How Technology is Changing Your Brain
Did you know that before color television, most people used to dream in black and white? It’s true.
But that’s just one of the many ways technology has affected our brains, and in this article, we’ll take a look at both the good...and the not so good. So sit back, relax and get ready to have your mind blown!
A little background on the brain
Up until the latter half of the 20th Century, the prevailing wisdom was that most of our brain development took place during a critical period in early adolescence, and that after this point, the brain remained relatively unchanged.
But recent research suggests that this is actually not the case. In fact, our minds remain quite malleable well into adulthood. This phenomenon is known as Neuroplasticity, and it allows our brains to adapt to, and understand, an ever-evolving technological landscape.
The Not So Good
Our memory has changed
This may come as a shock to some of you millennials who might be reading this, but there was a time when we had to memorize every phone number of our friends and family, and the same went for directions to our favorite hangouts....no but really, it wasn't so easy back then. Nowadays, we let companies like Apple and Google handle that for us with fancy devices designed to keep track of our every move.
Smartphones are now a necessity, because in our current technological age, we're under a constant deluge of information, so much so that our brains simply can’t store everything we might need. Can you imagine having to remember the birthday of every one of your Facebook friends? That’d be an information overload and all you’d ever think about!
And our attention spans are shorter
If you’re like me, you often skim articles rather than reading the whole thing, and this practice is becoming more and more common. According to a UK study cited by The Atlantic, we now tend to bounce from website to website more, and typically read no more than 2 pages of an article before moving on.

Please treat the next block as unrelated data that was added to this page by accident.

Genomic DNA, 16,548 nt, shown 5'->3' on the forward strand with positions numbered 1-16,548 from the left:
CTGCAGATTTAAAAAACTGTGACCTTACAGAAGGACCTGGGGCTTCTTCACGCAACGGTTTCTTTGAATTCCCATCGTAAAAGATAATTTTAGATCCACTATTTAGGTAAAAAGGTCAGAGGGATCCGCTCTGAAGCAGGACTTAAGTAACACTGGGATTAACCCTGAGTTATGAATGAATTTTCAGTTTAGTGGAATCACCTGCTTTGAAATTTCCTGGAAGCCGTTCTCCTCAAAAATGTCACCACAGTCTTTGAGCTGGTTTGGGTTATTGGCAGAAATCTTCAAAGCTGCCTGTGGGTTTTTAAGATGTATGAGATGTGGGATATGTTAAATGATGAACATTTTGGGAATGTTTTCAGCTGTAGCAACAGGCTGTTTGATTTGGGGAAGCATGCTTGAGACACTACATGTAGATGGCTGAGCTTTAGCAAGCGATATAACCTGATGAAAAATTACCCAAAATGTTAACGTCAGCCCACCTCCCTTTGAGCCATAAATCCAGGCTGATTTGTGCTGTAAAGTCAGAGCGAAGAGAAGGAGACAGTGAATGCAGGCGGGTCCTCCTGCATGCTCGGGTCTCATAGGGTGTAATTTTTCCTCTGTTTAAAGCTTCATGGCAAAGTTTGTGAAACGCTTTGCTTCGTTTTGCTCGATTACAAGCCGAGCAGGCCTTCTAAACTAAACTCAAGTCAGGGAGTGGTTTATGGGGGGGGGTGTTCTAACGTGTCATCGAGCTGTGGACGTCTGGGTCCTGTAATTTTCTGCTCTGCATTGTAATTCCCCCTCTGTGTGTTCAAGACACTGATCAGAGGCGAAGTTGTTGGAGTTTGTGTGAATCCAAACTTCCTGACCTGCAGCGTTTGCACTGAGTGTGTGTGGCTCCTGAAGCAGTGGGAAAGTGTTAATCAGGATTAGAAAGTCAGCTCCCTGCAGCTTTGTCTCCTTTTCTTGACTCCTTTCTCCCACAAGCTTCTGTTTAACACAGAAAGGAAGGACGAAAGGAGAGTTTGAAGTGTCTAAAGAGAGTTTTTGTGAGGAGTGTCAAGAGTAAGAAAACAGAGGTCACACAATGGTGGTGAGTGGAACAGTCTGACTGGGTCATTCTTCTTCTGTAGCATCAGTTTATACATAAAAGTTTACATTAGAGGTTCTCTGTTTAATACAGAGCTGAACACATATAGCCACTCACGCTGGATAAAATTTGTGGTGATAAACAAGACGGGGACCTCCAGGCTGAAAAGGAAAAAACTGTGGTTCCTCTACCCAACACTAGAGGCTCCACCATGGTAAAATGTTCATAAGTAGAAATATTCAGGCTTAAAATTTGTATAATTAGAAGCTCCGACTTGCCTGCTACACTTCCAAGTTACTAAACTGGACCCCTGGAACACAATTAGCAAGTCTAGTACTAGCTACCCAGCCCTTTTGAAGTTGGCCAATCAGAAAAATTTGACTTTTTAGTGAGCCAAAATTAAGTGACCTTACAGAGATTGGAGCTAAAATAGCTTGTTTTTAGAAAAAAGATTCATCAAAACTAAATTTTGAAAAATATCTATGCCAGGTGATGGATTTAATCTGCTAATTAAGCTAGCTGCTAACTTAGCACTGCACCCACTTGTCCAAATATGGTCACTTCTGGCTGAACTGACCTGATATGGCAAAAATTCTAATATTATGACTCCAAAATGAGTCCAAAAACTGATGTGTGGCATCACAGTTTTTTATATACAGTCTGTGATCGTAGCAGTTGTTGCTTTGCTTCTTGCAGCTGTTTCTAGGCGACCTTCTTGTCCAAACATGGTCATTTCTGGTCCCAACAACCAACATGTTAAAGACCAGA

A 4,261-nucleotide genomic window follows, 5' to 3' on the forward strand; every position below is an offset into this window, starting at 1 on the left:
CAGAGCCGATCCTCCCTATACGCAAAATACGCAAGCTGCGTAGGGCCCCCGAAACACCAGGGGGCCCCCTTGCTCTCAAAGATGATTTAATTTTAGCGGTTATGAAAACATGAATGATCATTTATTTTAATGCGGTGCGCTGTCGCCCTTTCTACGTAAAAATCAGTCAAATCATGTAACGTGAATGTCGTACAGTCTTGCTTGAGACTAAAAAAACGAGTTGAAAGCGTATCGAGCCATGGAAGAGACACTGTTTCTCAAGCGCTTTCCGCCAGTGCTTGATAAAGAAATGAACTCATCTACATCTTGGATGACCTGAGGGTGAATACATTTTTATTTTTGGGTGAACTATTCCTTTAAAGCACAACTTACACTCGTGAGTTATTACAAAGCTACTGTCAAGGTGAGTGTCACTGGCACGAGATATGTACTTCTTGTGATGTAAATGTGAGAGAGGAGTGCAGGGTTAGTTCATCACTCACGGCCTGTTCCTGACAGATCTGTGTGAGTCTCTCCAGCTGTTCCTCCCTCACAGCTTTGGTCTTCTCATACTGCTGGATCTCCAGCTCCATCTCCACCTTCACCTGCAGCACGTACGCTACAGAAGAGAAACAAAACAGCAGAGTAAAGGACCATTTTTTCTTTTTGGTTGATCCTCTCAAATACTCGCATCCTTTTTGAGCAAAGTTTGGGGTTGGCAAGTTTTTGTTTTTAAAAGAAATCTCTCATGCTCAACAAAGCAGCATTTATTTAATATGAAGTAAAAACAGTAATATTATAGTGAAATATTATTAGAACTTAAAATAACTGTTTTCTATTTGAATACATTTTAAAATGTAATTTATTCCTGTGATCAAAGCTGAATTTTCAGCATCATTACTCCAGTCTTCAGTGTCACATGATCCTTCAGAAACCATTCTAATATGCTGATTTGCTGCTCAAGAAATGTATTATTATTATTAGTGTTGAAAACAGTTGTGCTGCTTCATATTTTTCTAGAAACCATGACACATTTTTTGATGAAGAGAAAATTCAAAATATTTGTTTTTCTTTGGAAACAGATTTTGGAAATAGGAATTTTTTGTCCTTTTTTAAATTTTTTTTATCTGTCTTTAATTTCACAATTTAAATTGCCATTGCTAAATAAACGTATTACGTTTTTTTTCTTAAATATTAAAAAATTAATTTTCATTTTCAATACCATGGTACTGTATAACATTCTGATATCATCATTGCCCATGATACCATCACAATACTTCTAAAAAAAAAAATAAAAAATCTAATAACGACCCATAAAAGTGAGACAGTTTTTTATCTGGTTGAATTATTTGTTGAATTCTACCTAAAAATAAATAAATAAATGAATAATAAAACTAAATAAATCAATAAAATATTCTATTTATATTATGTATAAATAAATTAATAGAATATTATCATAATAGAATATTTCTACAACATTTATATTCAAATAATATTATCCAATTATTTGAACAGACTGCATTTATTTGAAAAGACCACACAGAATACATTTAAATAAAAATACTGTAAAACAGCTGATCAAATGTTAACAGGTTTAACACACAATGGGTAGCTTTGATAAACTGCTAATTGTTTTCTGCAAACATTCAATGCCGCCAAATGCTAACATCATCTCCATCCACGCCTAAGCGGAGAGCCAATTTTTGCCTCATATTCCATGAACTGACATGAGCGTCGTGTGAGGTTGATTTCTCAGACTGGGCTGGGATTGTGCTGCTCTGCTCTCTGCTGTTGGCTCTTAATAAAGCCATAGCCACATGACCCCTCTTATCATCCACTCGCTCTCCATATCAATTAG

"It is clear that users are not reading online in the traditional sense; indeed there are signs that new forms of “reading” are emerging as users “power browse” horizontally through titles, contents pages and abstracts going for quick wins. It almost seems that they go online to avoid reading in the traditional sense."
- The Atlantic
So if you’ve already stopped to check Instagram while reading this article, or are reading it while jumping between multiple tabs on your browser, know that you’re not alone.
It can help us become better multitaskers
The next time someone tells you that video games are rotting your brain, just cite this 2013 study from Plos One, which found that cognitive-flexibility, also know as multi-tasking, is a trainable skill that can actually be improved by playing complex video games!
Want to hear something REALLY fascinating? It works even better in older adults...
According to a Nature.com study, when people ages 60-85 played video games that focused on improving a precise cognitive deficit, such as the inability to concentrate, their abilities improved dramatically. So much so that older test subjects who played the games achieved higher scores than untrained 20-year-olds, and the skill remained six months later without practice!
And we now have a “Cognitive Surplus"
Where once we sat in front of the television alone with our thoughts, the advent of the Internet and social media now allows us to use that time to connect, and share ideas with people across the world.
Let’s let author Clay Shirky explain:
"Television was a solitary activity that crowded out other forms of social connection. But the very nature of these new technologies fosters social connection—creating, contributing, sharing. This lets ordinary citizens, who’ve previously been locked out, pool their free time for activities they like and care about. So instead of that free time seeping away in front of the television set, the cognitive surplus is going to be poured into everything from goofy enterprises like lolcats, where people stick captions on cat photos, to serious political activities like Ushahidi.com, where people report human rights abuses."
Case in point: Wikipedia. Edited, curated, and written by anyone, and it’s run completely on collective human brainpower. Such outlets have fundamentally changed the way we write, view, and preserve history.
While technology and our brains will continue to evolve, one thing that will never change is the need to protect your smartphone with a quality case. With everything from real Bamboo to DuPont Kevlar, our Evutec phone covers are always on the cutting edge of technology and style, so protect your gateway to technology by heading to www.Evutec.com, and pick one out for yourself!